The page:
A co-worker of mine came across a blog post about using external configuration files: http://blog.andreloker.de/post/2008/06/Keep-your-config-clean-with-external-config-files.aspx.
I realized that this can be incredibly useful, as we have had issues with config files at my current job. Currently, we are managing four different configuration files: one for development, integration, staging and production. Each of these config files have almost the exact same content, but differ in just a few ways. I anticipate just having one main config file, but keeping a set of four external config files for those pieces of the configuration files that change. We'll see how it goes.
I did a little experiment using these external config files on a "Cleanup" console app that I was working on. I followed the example of the mentioned blog post, but ran into a couple blocks.
One error I got stated that 'The attribute 'configSource' cannot be specified because its name starts with the reserved prefix 'config'.' This happened because I was trying to specify a configSource for the System.ServiceModel section of my app.config. I was trying to do this because of the fact that the URL's to WCF services in the client section might change. It turns out that you can only specify a configSource for the child elements of the System.ServiceModel section. So I changed the section that had a configSource to the 'client' element, and it fixed it.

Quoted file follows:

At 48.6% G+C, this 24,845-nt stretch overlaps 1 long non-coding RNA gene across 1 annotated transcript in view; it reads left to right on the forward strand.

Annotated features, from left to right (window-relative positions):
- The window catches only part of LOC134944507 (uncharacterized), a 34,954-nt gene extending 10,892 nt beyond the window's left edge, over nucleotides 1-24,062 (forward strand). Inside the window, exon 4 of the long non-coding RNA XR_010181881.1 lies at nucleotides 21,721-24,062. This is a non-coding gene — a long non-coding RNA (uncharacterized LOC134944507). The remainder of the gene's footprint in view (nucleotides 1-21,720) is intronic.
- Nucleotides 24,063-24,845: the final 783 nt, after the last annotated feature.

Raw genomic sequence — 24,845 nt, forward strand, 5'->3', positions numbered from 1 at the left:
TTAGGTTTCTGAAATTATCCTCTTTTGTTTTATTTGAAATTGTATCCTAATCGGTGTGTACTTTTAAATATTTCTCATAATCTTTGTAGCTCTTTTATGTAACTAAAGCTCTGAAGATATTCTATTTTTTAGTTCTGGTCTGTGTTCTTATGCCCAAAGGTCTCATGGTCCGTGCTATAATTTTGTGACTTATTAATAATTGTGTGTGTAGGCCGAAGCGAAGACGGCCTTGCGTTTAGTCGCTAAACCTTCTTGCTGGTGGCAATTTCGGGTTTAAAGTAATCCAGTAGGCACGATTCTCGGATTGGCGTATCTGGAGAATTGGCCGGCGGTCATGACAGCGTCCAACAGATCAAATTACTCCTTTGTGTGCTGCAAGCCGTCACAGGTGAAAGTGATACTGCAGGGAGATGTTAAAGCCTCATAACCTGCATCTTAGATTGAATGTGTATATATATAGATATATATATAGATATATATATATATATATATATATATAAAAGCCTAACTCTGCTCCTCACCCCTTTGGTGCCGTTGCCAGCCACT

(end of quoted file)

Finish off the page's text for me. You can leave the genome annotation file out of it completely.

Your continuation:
Once I got that fixed, I ran into another issue stating 'Unable to open configSource file <Config File Name>.', which I had obviously created. I couldn't figure out why this was happening, but then I realized that the application, due to the fact that it was an executable, was looking in the BIN/Debug folder, not the root of my application. To remedy this, I made the custom .config files so they would 'Copy Always,' and then my app worked! You can refer to the screen shot below: